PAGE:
MINNEAPOLIS — "Quit Like a Woman" by Holly Whitaker looks into the relationship this country has with alcohol. The book was a New York Times Bestseller that offers a different look at a path to sobriety and questioning of your own relationship to alcohol.
Gia Vang: The book does a good job using relatable language. It also is a serious book even with the author's free flowing language and storytelling, because addiction is serious. Whether you're looking to quit alcohol for good, the book does provoke questions of your own actions around alcohol, especially for women. Do we say yes to an alcoholic drink to oblige others? Do we like the ways we feel the day after drinking? How do we sleep after a night of drinking? What kind of opinions are drawn from women who "drink too much" versus men who do the same? Have you ever asked someone why they weren't drinking, as in drinking is the norm?
These were some of the many questions wandering in my head. I do think the author's relatable language becomes a bit too casual halfway through the book. But I would recommend the book as a thought-provoker on how you drink or how you observe the drinking culture in this country.
Jennifer Austin: I have wanted to read this book since earlier this year when Chrissy Teigen credited it with the reason she stopped drinking. After reading it, I understand why Chrissy made that decision. In great detail (but as Gia noted - relatable language), the author describes every way in which alcohol impacts a person's life, body, and health.
Spoiler alert: None of it is good. It made me question the way our culture embraces alcohol as the 'acceptable' drug. "It's okay in moderation." No, actually. As this book details, it's terrible for you. Particularly thought-provoking is the focus (as you may have guessed from the book's title) on how women especially are harmed by our drinking-obsessed culture.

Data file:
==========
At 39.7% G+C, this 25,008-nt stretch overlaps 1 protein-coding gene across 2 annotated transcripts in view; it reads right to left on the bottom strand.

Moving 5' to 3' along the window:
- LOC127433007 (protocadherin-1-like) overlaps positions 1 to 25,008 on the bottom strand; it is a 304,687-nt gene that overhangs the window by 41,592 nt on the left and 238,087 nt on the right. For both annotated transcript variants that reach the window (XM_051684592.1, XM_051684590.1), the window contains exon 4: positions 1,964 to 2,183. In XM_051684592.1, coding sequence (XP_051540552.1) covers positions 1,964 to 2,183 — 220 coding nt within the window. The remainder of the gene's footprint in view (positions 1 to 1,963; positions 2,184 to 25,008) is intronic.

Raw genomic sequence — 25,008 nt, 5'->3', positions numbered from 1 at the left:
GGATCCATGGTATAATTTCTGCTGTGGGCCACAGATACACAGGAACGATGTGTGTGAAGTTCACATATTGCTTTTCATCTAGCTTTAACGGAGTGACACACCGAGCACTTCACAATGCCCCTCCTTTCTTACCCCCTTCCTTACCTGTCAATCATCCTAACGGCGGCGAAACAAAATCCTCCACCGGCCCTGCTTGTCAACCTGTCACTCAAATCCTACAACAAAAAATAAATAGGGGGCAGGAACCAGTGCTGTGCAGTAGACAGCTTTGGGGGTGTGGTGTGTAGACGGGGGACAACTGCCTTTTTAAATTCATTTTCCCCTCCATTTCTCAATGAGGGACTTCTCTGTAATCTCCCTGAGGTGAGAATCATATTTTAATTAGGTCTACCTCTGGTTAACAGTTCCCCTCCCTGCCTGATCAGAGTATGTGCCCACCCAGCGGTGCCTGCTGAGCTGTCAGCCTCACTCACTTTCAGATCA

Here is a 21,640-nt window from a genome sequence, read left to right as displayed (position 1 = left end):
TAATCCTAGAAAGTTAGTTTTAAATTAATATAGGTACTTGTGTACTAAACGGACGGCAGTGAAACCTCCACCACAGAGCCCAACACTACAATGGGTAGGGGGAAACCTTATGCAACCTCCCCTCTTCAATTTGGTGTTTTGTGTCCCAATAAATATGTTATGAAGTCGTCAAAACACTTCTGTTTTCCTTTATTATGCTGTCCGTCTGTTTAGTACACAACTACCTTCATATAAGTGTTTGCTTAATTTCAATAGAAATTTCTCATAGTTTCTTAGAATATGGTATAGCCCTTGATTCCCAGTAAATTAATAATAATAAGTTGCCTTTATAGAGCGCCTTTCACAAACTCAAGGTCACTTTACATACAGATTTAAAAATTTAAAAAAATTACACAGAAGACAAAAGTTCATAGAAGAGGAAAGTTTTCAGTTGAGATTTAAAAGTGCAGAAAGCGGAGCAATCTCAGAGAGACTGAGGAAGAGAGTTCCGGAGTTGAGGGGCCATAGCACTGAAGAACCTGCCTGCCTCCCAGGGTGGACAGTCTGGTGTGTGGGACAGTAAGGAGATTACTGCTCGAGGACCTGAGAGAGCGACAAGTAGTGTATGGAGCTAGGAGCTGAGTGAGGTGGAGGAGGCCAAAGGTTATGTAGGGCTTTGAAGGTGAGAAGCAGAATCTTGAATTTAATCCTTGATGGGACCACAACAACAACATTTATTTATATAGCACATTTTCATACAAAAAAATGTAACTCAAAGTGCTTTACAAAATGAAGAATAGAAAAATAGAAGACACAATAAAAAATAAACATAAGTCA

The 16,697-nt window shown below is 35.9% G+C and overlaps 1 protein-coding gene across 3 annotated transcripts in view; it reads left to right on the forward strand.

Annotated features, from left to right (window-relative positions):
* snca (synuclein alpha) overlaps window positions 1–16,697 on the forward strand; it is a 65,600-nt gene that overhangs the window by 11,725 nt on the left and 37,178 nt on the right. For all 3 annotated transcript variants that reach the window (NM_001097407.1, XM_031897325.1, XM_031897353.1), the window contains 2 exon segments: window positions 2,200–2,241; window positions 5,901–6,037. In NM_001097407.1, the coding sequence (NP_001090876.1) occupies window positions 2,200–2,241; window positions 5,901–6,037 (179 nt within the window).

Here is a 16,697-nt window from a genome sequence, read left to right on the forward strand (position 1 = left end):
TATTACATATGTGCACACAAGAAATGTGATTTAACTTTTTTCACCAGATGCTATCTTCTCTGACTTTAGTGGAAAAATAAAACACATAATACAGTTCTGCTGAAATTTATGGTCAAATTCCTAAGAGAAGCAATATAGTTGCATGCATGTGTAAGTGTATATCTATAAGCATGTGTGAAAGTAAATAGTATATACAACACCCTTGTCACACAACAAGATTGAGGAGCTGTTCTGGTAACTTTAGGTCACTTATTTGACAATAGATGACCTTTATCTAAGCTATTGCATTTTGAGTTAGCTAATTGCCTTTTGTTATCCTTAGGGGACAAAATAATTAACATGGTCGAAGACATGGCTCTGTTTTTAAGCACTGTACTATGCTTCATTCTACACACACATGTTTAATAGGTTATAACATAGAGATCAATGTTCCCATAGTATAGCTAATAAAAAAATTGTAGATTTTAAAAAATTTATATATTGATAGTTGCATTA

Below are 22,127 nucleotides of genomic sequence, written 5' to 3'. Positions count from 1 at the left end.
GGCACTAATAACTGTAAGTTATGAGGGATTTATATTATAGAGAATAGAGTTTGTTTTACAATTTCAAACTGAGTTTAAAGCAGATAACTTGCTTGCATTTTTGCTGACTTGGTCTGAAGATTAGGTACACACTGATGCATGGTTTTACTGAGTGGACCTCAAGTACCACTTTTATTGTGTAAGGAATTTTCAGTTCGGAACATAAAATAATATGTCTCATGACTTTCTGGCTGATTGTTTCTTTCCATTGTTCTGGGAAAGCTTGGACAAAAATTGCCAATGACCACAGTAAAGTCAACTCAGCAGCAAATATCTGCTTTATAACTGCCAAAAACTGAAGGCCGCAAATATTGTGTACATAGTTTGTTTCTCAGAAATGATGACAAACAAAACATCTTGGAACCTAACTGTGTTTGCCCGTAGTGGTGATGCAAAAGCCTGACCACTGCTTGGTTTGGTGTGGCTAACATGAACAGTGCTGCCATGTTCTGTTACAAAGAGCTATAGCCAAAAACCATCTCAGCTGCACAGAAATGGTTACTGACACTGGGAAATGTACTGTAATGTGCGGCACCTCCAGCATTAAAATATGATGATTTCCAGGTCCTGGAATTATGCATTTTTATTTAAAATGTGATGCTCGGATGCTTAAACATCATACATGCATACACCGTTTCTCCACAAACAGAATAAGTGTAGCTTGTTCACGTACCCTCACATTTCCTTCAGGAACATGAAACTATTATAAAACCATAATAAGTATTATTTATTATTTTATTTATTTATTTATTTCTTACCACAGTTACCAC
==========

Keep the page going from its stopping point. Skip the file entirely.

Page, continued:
Alicia Lewis: With 2020 in the rearview mirror, it's interesting to take a look back at how we all coped with the pandemic. I think for a lot of folks, they found themselves drinking more (myself included). You're stuck at home, there's not much to do, so why not have some wine or start an early happy hour on a week night? The book club pick this month intrigued me because I feel like the COVID-19 pandemic brought out the "drinker" in a lot of us.
This book pointed out how we live in society obsessed with alcohol and for a lot of people they use it as a crutch or a way to get by. The book helps us reflect on ourselves and on our own choices by pointing out some interesting factoids relating to "Big Alcohol" and comparing it to "Big Tobacco" and how it impacts women and markets to women. Although it didn't make me want to give up a glass of cabernet, it did help me look at drinking from a new perspective and focus on my own relationship with alcohol.
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